Digital transformation is a popular concept that companies, traditional and modern alike, are exploring to see if they could gain a sustainable competitive advantage. A business has achieved digital transformation when it adopts emerging and–at times–disruptive technologies to substantially improve pre-existing processes and business activities.
In the world of finance, digital transformation seems to be a double-edged sword. As financial institutions try to go beyond their comfort zones to adopt new, emerging technologies, they are sensing both potential risks and unprecedented opportunities.
For example, while we see some Canadian banks experiencing success with blockchain, financial institutions in other regions are holding back and wait for the fog to lift. But the question is, how long can they afford to wait?
Are today’s banking institutions in a position to extend traditional apologies for service interruptions when their customers are expecting faster, more accurate, and state-of-the-art banking service? As more and more technology firms with disruptive solutions enter the financial market, traditional banks are learning that such apologies won’t sit well with a customer base that can easily choose technology firms as an alternative solution.
So, let’s see exactly what challenges banking institutions are facing with digital transformation and how overcoming those can potentially result in long-term, profitable opportunities.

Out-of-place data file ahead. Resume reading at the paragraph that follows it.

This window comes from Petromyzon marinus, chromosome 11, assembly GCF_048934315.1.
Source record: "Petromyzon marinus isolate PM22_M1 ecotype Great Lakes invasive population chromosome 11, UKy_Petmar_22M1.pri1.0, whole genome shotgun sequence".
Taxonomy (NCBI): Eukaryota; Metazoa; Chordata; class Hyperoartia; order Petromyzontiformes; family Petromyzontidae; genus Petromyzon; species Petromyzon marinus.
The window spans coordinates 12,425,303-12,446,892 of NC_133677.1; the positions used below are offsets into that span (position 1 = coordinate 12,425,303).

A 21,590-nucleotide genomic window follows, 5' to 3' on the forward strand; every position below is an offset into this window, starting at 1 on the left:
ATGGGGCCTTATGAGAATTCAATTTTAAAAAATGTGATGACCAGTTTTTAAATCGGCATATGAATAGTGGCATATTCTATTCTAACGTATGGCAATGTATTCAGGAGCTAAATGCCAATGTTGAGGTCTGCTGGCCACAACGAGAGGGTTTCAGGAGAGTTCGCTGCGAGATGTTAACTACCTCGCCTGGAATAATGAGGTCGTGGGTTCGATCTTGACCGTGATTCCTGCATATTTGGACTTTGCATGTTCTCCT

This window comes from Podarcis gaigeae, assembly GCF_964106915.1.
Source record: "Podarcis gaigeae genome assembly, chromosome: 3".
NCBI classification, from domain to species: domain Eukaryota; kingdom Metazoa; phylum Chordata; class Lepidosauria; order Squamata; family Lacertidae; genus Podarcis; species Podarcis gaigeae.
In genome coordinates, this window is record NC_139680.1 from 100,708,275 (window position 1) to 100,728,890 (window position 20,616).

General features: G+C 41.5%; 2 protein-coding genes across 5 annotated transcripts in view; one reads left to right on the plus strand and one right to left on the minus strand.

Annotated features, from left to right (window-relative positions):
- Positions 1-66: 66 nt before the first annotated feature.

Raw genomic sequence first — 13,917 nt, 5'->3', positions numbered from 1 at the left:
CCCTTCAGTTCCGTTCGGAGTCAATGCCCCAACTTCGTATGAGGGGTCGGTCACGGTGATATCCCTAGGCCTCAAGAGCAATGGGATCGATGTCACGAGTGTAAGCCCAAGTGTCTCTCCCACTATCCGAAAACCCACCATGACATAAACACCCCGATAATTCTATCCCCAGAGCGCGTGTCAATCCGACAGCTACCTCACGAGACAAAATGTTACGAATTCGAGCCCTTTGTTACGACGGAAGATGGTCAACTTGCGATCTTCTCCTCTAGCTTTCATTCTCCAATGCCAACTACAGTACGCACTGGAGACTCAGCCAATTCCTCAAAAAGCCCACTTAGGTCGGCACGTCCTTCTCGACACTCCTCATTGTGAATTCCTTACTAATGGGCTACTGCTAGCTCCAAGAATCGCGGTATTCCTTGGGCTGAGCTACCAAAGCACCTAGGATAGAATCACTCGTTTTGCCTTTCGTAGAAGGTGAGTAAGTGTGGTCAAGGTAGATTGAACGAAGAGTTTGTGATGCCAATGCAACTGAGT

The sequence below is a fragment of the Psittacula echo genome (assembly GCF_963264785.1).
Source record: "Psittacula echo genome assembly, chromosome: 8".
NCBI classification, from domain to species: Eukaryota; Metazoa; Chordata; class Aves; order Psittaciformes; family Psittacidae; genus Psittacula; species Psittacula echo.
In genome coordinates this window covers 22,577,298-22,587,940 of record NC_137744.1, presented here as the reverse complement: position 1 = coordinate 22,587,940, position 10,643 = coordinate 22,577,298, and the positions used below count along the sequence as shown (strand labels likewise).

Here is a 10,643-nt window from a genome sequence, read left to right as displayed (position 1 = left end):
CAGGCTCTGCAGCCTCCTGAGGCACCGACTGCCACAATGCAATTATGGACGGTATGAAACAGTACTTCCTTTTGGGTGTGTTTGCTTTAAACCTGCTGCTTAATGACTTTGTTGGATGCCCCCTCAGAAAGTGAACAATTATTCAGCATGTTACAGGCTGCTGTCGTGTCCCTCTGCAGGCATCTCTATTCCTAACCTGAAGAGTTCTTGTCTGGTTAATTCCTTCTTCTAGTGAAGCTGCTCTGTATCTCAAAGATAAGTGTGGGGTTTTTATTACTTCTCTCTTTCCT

We live in times of constant technological change and the emergence of new paradigms. Today, digital transformation for financial institutions is no longer a choice, it’s a necessity. As customers increasingly lean on new technologies to use non-traditional financial services, banking institutions must trigger newer and more efficient ways to manage banking business and retain customers.
Following are the key areas affecting banking service and the financial industry’s competitive landscape in the days to come.
Banking on Blockchain
Like most other business models, data reconciliation sits at the heart of financial businesses. Clearly, having access to the same data at virtually the same time with an unprecedented level of confidence can transform the way banking business operates today. Yet the current operational practices exercised within traditional banks are beset with inefficiencies.
Centralization poses its own unique problems when it comes to scalability, throughput, security, and speed. The only way traditional banks could effectively deal with these problems is by embracing a digitally transformed model with a significant potential for cost and efficiency gains. Blockchain technology offers a potential solution by ensuring new levels of security, transparency, speed, and cost efficiency.
As consumer preferences evolve and dramatic advances in technological innovations arise, financial technology (FinTech) firms are rapidly expanding and working hard to establish a strong footprint in the financial market. With a unique approach to business analysis, use of new transaction mediums, and the delivery of efficient financial services, FinTech companies are revving up to take the financial industry to a whole new level.
What this means is that traditional banks that are unable to process mobile payments, utilize digital currencies, accept online loan applications, and make use of machine-learning algorithms and data analytics are soon going to face tougher challenges.
The next phase of success for traditional banks will, therefore, be defined by their ability to quickly adjust to the changes in technology, enhance their operational practices, and explore emerging trends in the financial industry.
Customer satisfaction is a key driver of growth, but it should not be deemed as a fixed force. As technology improves and new models of financial businesses emerge to provide better service at more competitive prices, many traditional banks feel the pressure of not being able to deliver the same level of services customer expect.